Shadow IT is a phrase often used to refer to IT systems built within organizations without management’s approval. It can also be used alongside “Stealth IT” in describing solutions deployed by departments other than IT. Shadow IT is generally considered a security threat to an organization, as it can open up networks to potential attacks through the downloading of unapproved software and the misuse of tech solutions by untrained individuals. So, how can you address this in your own organization?
Most organizations discourage Shadow IT. For many companies, it comes inevitably when tech-savvy employees start searching for solutions to their own problems without consulting IT. This could happen for a number of reasons, such as a crucial figure in the red-tape chain being out on vacation when a solution is needed. Often, IT specialists will expressly disapprove of software or systems they regard as potential threats, only to be ignored by employees.
A specialist from LANDESK says many instances of Shadow IT are preceded by a constraint placed either on or by the IT department. When employees are frustrated with a lack of company-approved resources with which to solve their problems, they may seek solutions elsewhere. With new software and cloud services available at the click of a button, aspiring employees could seize on the opportunity without giving a second thought to the concerns of the organizational network whatsoever.
They may choose to bypass IT and executive approval simply because they expect requests to be declined. In an era of Wi-Fi and bring your own device (BYOD) environments, solutions can be implemented off-site and introduced to company resources when they are already full-blown. At times, IT may be completely oblivious to software that’s being used right down the hall.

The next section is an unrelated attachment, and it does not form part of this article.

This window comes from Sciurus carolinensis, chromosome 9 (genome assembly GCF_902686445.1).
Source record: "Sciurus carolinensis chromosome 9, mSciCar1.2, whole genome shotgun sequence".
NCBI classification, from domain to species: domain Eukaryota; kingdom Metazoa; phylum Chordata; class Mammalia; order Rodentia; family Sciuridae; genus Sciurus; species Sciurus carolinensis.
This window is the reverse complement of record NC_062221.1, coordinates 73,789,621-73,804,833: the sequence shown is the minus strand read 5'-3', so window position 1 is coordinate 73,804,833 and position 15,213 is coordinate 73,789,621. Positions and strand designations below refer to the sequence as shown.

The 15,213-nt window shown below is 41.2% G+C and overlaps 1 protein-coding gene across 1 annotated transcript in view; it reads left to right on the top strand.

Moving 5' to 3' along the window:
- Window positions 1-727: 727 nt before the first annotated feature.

Management’s reaction often is to put a stop to these Shadow IT activities. On the other hand, IT departments are realizing that they can’t keep up with requests or stay on top of all new software. Shadow IT could open the door to hacker malware that buries the company. But putting a foot down can cast IT in the role of computer cop, which could even make Shadow IT a bigger problem.
Putting policies in place and stepping back to prepare for the worst isn’t a viable answer. While IT staff can’t be everywhere, they could be assigned time to meet with each department and discuss the tech needs of their fellow workers. This way, IT specialists can address problems in an institutionally-approved way before lay employees feel compelled to seek their own solutions.
Shadow IT, when it occurs, does help to identify weaknesses in IT infrastructure that made it possible in the first place. When done right, it takes some of the workload from IT staff. The answer may lie in streamlining the request-approval process from manager to IT. During development, workgroups may be restricted to an isolated server where any misguided Shadow IT will have minimal impact. Once your IT department is trained on properly addressing Shadow IT, departments can be re-integrated and receive the one-on-one time they need with the tech professionals.